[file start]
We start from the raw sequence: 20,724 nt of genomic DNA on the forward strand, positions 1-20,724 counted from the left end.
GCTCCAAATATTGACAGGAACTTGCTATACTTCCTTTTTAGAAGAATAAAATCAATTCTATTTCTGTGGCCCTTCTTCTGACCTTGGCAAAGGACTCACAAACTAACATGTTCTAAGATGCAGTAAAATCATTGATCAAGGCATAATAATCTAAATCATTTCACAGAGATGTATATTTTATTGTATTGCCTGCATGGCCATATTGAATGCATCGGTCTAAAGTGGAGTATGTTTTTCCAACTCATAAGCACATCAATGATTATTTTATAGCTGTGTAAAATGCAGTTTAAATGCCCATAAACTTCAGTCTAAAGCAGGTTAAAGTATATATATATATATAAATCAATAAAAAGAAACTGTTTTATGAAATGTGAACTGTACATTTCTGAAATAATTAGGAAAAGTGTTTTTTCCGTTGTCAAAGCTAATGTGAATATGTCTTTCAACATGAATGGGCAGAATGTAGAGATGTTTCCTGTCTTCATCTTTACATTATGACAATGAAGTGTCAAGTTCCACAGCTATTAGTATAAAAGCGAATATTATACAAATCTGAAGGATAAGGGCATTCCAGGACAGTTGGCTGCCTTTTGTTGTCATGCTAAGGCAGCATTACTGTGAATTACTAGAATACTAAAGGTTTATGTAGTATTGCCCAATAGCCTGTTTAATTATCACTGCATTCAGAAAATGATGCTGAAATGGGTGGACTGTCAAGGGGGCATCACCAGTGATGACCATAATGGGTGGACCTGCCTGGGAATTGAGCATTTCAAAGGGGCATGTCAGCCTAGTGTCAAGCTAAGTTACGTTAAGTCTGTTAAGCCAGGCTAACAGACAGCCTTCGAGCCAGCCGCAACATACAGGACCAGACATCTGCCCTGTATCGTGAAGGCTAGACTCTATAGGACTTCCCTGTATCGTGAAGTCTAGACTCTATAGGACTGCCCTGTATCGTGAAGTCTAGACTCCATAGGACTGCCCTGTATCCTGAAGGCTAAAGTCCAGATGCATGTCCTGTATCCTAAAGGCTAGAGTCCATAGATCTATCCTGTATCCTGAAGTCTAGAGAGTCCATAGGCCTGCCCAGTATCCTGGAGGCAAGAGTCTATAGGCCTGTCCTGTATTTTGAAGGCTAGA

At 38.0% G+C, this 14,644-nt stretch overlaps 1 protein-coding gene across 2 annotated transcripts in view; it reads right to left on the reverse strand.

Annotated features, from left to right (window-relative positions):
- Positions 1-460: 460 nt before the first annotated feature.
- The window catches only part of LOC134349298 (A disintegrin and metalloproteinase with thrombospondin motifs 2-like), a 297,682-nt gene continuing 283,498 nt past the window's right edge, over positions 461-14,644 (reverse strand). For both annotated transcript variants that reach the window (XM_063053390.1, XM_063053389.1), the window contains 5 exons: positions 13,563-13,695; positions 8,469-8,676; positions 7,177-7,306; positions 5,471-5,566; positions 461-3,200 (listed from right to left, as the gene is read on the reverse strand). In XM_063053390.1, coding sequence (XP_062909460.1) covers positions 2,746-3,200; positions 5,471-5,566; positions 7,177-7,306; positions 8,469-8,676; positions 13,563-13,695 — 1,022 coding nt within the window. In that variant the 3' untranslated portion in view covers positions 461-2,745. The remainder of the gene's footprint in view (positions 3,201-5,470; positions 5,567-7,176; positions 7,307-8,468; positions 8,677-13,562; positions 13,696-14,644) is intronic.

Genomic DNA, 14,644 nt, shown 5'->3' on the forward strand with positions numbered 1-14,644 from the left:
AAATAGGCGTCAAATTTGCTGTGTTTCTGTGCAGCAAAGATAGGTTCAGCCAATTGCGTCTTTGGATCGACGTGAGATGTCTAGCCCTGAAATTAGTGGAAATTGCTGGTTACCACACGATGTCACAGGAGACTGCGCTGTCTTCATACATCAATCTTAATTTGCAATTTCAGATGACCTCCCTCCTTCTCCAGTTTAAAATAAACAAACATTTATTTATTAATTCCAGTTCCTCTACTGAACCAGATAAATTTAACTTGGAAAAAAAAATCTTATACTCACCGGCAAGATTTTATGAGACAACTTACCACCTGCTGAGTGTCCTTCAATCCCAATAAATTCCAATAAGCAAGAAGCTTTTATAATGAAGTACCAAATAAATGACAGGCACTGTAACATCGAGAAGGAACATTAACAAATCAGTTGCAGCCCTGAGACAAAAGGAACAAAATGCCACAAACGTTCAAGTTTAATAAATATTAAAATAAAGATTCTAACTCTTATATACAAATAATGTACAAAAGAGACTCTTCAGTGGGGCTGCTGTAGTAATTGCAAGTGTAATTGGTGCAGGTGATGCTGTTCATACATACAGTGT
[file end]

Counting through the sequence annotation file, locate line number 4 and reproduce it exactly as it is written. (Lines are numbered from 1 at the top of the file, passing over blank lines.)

Annotated features, from left to right (window-relative positions):